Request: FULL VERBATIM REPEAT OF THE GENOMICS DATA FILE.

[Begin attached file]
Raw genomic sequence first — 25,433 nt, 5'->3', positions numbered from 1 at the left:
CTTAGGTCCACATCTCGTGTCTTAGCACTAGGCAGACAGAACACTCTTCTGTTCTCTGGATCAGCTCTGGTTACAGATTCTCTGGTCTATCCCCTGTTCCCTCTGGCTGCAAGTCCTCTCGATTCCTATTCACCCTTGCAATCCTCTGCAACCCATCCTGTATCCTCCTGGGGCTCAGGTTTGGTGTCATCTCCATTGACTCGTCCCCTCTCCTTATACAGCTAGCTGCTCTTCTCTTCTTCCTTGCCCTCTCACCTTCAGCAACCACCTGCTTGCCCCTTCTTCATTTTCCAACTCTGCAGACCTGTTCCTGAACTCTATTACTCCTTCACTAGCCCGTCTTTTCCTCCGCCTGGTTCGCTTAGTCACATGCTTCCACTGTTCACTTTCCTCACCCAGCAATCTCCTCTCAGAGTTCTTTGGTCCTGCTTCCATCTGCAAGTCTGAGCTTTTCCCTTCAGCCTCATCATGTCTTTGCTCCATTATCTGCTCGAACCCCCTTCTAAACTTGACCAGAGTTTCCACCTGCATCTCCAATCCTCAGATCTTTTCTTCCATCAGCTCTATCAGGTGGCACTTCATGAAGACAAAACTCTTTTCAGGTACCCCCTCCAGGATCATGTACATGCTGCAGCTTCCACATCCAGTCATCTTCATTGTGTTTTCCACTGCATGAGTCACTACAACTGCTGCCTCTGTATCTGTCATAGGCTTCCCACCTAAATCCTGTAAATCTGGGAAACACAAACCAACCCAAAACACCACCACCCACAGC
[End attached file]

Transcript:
Raw genomic sequence first — 25,433 nt, 5'->3', positions numbered from 1 at the left:
CTTAGGTCCACATCTCGTGTCTTAGCACTAGGCAGACAGAACACTCTTCTGTTCTCTGGATCAGCTCTGGTTACAGATTCTCTGGTCTATCCCCTGTTCCCTCTGGCTGCAAGTCCTCTCGATTCCTATTCACCCTTGCAATCCTCTGCAACCCATCCTGTATCCTCCTGGGGCTCAGGTTTGGTGTCATCTCCATTGACTCGTCCCCTCTCCTTATACAGCTAGCTGCTCTTCTCTTCTTCCTTGCCCTCTCACCTTCAGCAACCACCTGCTTGCCCCTTCTTCATTTTCCAACTCTGCAGACCTGTTCCTGAACTCTATTACTCCTTCACTAGCCCGTCTTTTCCTCCGCCTGGTTCGCTTAGTCACATGCTTCCACTGTTCACTTTCCTCACCCAGCAATCTCCTCTCAGAGTTCTTTGGTCCTGCTTCCATCTGCAAGTCTGAGCTTTTCCCTTCAGCCTCATCATGTCTTTGCTCCATTATCTGCTCGAACCCCCTTCTAAACTTGACCAGAGTTTCCACCTGCATCTCCAATCCTCAGATCTTTTCTTCCATCAGCTCTATCAGGTGGCACTTCATGAAGACAAAACTCTTTTCAGGTACCCCCTCCAGGATCATGTACATGCTGCAGCTTCCACATCCAGTCATCTTCATTGTGTTTTCCACTGCATGAGTCACTACAACTGCTGCCTCTGTATCTGTCATAGGCTTCCCACCTAAATCCTGTAAATCTGGGAAACACAAACCAACCCAAAACACCACCACCCACAGC